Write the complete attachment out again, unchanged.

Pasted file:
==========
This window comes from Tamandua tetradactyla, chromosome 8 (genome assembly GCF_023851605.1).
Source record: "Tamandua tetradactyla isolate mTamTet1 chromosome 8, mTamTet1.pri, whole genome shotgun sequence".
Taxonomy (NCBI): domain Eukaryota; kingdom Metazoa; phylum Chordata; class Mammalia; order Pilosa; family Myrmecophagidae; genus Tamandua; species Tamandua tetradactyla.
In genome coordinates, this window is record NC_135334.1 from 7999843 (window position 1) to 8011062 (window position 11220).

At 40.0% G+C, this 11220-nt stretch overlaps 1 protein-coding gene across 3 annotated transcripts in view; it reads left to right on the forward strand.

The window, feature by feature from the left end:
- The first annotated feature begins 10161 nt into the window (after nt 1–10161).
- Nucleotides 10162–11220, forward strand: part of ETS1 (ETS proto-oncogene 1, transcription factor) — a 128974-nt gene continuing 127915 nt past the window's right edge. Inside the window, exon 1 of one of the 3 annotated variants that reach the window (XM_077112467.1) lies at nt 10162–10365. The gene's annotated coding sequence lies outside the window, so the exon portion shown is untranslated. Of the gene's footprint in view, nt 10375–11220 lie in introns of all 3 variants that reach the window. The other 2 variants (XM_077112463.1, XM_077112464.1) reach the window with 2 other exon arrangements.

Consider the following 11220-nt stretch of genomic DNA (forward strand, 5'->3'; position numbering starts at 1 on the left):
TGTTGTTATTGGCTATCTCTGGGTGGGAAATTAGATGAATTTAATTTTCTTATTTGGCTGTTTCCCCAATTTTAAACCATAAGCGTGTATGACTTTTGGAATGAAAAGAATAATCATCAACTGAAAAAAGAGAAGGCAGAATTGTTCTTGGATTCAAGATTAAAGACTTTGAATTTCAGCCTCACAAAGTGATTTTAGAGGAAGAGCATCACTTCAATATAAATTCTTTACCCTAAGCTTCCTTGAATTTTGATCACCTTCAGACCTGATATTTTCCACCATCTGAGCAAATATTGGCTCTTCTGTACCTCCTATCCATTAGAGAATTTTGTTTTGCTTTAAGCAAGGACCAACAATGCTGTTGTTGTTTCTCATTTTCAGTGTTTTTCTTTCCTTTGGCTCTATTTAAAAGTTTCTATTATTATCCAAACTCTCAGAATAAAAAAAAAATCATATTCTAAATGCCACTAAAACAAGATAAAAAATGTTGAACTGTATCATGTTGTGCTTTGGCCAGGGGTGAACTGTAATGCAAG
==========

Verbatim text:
This window comes from Tamandua tetradactyla, chromosome 8 (genome assembly GCF_023851605.1).
Source record: "Tamandua tetradactyla isolate mTamTet1 chromosome 8, mTamTet1.pri, whole genome shotgun sequence".
Taxonomy (NCBI): domain Eukaryota; kingdom Metazoa; phylum Chordata; class Mammalia; order Pilosa; family Myrmecophagidae; genus Tamandua; species Tamandua tetradactyla.
In genome coordinates, this window is record NC_135334.1 from 7999843 (window position 1) to 8011062 (window position 11220).

At 40.0% G+C, this 11220-nt stretch overlaps 1 protein-coding gene across 3 annotated transcripts in view; it reads left to right on the forward strand.

The window, feature by feature from the left end:
- The first annotated feature begins 10161 nt into the window (after nt 1–10161).
- Nucleotides 10162–11220, forward strand: part of ETS1 (ETS proto-oncogene 1, transcription factor) — a 128974-nt gene continuing 127915 nt past the window's right edge. Inside the window, exon 1 of one of the 3 annotated variants that reach the window (XM_077112467.1) lies at nt 10162–10365. The gene's annotated coding sequence lies outside the window, so the exon portion shown is untranslated. Of the gene's footprint in view, nt 10375–11220 lie in introns of all 3 variants that reach the window. The other 2 variants (XM_077112463.1, XM_077112464.1) reach the window with 2 other exon arrangements.

Consider the following 11220-nt stretch of genomic DNA (forward strand, 5'->3'; position numbering starts at 1 on the left):
TGTTGTTATTGGCTATCTCTGGGTGGGAAATTAGATGAATTTAATTTTCTTATTTGGCTGTTTCCCCAATTTTAAACCATAAGCGTGTATGACTTTTGGAATGAAAAGAATAATCATCAACTGAAAAAAGAGAAGGCAGAATTGTTCTTGGATTCAAGATTAAAGACTTTGAATTTCAGCCTCACAAAGTGATTTTAGAGGAAGAGCATCACTTCAATATAAATTCTTTACCCTAAGCTTCCTTGAATTTTGATCACCTTCAGACCTGATATTTTCCACCATCTGAGCAAATATTGGCTCTTCTGTACCTCCTATCCATTAGAGAATTTTGTTTTGCTTTAAGCAAGGACCAACAATGCTGTTGTTGTTTCTCATTTTCAGTGTTTTTCTTTCCTTTGGCTCTATTTAAAAGTTTCTATTATTATCCAAACTCTCAGAATAAAAAAAAAATCATATTCTAAATGCCACTAAAACAAGATAAAAAATGTTGAACTGTATCATGTTGTGCTTTGGCCAGGGGTGAACTGTAATGCAAG